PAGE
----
Content Literacy

Require Textual Evidence in Constructed Responses

Posted on February 23, 2012
Require Textual Evidence in Constructed Responses

Require Textual Evidence in Constructed Responses

Posted on February 23, 2012

Require Textual Evidence in Constructed Responses

Yes, MA'AM DiagramConstructed-responses are a specialized type of writing that requires explicit, formulaic instruction. Smekens Education utilizes the Yes MA'AM strategy to teach students the essential facets of the formula.

This simple acronym acts as a frame, ensuring all components are included. Strong responses require a combination of reader inferring (ME) and textual support (AUTHOR). Utilizing the concepts learned during Smekens Education workshops, Break-O-Day Elementary (Whiteland, IN) teacher Sara Ambler crafted the acronym Yes MA'AM. Each letter of MA'AM reminds students of the type of information required (M=Me, A=Author, A=Author, M=Me).

M--Me
The first sentence of the response should reword the question and state a personal opinion or direct response to the question.
A--Author
The first "A" prompts the student to look at what the author said and to include a detail from the text to support his answer. Here are some suggested sentence starters:
  • In the text...
  • The text states...
  • According to the passage...
  • One example from the text...
  • The author states...
A--Author
The second "A" reminds the student that a constructed response requires multiple supporting details from the author.
  • In the text...
  • The text also states...
  • According to the passage...
  • A second example from the text...
  • The author also states...
M--Me
The response ends with the student (me) explaining or interpreting the significance of the evidence. One of these sentence starters might help:
  • This shows...
  • This demonstrates...
  • I believe...
  • Now I know...
  • This proves...

Additional Resources

Yes, MA'AM Constructed ResponseYes, MA'AM Constructed Response

Class Rubric

In addition to practicing the strategies listed above, build a class rubric for well-written constructed responses. Criteria might include the following:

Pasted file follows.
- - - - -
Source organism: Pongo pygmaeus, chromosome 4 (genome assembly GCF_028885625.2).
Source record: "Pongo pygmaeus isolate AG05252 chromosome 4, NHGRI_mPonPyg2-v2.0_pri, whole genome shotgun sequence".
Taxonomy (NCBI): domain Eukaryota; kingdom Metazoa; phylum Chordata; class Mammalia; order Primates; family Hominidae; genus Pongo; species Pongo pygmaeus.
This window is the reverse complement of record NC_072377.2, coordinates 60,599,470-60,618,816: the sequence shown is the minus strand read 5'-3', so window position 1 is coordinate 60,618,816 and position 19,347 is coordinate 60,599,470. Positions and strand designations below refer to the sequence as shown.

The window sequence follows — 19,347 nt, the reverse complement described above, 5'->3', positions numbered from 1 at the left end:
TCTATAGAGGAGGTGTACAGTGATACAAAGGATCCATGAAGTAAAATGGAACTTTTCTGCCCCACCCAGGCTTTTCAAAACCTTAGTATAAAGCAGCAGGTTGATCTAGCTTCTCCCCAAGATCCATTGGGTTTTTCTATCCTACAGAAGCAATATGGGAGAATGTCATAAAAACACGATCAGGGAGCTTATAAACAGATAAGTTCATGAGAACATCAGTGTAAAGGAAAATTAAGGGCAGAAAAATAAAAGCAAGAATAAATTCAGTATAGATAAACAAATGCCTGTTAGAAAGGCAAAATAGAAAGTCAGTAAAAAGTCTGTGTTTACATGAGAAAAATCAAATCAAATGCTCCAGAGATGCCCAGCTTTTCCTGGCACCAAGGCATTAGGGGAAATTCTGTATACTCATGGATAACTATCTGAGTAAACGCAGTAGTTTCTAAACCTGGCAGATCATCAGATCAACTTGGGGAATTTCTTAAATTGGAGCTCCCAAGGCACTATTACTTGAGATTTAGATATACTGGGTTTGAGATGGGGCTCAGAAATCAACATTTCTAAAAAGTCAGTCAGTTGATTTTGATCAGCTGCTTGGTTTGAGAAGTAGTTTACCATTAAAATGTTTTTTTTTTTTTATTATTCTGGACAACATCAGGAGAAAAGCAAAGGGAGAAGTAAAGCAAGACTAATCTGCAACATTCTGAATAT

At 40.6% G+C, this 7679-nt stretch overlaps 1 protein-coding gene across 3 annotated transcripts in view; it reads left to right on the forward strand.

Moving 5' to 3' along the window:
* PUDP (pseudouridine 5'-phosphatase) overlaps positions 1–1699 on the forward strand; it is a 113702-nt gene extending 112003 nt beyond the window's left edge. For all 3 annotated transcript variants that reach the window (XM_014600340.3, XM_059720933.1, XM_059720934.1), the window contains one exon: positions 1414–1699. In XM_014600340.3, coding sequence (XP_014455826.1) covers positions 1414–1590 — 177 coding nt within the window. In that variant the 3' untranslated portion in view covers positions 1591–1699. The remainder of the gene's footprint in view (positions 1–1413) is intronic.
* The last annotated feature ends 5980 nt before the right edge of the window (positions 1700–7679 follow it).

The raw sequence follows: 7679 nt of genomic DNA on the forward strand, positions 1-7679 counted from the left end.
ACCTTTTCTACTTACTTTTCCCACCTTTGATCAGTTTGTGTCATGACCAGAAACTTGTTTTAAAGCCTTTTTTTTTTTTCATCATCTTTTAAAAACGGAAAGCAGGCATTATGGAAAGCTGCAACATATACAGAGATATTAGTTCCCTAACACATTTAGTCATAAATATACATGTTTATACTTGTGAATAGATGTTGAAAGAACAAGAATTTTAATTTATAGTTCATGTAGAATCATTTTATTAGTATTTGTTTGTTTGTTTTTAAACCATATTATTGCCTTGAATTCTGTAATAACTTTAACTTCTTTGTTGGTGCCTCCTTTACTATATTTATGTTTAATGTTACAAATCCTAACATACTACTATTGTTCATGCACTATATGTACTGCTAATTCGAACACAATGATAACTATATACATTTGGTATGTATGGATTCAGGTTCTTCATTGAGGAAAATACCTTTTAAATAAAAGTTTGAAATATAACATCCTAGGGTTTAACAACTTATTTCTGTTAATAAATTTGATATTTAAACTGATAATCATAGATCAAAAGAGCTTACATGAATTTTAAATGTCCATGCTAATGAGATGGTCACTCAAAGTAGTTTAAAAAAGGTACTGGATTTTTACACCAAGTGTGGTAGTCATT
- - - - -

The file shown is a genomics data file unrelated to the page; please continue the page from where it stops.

Ideas

  • Fully addresses the topic/answers the question.
  • Goes beyond the text to say something new (gives an opinion, draws a conclusion, offers a prediction, makes an inference, etc.).
  • Provides at least two different and specific details from the text to support opinion/conclusion/inference.

Organization

  • Restates the question in the opening sentence of the response (introductory sentence).
  • Concludes the short response with a sentence that interprets the evidence (explains what the details from the text prove).

Conventions

  • Avoids pronouns. (Defines all nouns in this short response to avoid confusion.)
  • Writes a complete, coherent response. (The scorer only reads what is written--not the original question. The response must be complete, giving context.)
  • Uses basic conventions (capitalization, spelling, grammar, etc.).

Great Teacher Comments:


Student using Yes MA'AM StrategyTo help her third graders understand how to respond to a constructed-response prompt, Burkhart Elementary (Indianapolis, IN) teacher Melissa Sylvester introduced her students to RUPR and the Yes MA'AM strategy. She even brought in a little stuffed dog (RUPR) to encourage the students to write complete responses.